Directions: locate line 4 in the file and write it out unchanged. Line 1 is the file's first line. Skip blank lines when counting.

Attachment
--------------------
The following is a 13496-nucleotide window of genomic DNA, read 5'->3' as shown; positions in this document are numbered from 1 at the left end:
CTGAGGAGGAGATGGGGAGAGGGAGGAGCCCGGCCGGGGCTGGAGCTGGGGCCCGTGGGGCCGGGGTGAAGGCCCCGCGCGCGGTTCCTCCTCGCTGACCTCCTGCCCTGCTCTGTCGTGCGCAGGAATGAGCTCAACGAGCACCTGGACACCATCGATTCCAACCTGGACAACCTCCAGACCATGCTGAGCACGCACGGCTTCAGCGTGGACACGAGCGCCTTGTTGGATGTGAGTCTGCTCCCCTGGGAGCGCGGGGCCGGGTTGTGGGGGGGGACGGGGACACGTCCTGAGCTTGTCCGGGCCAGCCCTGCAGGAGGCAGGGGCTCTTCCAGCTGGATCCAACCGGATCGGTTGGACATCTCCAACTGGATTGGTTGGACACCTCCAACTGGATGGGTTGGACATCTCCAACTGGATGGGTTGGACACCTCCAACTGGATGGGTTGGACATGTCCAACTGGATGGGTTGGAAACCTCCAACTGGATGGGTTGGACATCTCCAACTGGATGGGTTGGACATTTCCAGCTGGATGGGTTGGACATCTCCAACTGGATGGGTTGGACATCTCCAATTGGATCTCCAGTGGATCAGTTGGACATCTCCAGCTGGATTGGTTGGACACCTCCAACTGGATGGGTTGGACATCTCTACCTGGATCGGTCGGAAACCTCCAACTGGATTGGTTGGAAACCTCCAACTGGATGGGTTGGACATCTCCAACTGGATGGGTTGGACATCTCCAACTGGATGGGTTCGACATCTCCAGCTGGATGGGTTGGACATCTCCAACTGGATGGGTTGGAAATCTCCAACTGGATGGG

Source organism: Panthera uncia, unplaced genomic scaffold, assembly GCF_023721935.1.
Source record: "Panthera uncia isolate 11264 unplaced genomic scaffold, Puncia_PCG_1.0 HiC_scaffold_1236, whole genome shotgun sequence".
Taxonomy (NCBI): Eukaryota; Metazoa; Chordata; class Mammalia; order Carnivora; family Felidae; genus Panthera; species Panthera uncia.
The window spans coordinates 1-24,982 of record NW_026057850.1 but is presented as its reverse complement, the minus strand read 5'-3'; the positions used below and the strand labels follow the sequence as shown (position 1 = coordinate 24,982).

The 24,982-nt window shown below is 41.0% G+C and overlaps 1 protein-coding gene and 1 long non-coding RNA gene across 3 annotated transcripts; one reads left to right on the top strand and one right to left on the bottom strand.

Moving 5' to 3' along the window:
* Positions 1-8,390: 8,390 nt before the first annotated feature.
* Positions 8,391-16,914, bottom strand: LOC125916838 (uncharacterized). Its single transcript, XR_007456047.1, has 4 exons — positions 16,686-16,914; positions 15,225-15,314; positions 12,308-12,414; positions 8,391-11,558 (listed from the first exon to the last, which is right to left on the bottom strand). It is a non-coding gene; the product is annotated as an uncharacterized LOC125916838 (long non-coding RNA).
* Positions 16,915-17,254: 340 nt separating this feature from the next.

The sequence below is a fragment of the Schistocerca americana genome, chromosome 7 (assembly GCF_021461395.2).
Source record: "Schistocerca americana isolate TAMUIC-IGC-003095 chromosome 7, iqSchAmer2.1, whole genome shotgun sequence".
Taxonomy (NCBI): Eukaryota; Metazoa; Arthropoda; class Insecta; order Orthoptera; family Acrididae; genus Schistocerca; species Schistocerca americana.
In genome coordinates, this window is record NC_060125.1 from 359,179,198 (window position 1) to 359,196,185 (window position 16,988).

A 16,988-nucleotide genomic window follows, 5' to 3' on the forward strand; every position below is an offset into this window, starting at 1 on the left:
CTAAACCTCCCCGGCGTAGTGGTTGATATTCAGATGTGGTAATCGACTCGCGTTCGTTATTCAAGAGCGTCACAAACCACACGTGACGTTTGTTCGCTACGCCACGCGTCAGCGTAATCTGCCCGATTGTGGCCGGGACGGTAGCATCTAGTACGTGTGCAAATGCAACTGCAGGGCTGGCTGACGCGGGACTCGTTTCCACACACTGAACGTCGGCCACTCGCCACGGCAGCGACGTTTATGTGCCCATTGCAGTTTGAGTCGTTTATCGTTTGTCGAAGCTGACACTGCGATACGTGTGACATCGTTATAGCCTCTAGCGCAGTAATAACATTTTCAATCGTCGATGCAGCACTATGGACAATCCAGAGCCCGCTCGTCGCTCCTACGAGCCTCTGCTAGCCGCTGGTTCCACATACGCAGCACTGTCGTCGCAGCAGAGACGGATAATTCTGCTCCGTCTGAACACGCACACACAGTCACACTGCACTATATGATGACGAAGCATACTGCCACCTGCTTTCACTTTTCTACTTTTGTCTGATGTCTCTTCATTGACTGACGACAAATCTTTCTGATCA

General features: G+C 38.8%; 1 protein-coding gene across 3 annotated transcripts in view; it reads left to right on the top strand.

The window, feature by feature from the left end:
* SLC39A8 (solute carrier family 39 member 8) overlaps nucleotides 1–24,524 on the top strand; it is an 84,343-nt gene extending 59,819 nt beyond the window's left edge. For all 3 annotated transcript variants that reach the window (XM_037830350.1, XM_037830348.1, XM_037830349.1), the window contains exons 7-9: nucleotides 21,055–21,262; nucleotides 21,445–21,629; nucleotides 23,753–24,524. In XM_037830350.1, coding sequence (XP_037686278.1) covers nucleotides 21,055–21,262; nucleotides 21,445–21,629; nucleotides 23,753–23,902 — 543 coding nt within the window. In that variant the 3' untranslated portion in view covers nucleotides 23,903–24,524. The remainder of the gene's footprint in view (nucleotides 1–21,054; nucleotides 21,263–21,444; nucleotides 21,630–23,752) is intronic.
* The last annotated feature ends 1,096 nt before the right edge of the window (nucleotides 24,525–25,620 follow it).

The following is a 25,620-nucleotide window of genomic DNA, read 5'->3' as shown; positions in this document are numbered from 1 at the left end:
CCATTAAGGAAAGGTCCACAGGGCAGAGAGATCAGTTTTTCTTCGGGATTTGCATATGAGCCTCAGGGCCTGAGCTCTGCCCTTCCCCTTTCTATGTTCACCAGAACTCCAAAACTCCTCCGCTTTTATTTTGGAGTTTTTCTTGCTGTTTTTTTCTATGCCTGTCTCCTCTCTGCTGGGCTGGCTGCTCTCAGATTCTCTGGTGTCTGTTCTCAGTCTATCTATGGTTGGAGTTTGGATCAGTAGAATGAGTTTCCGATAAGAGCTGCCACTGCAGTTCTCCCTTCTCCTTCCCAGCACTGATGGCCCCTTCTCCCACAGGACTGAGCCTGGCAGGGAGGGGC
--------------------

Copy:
Source record: "Panthera uncia isolate 11264 unplaced genomic scaffold, Puncia_PCG_1.0 HiC_scaffold_1236, whole genome shotgun sequence".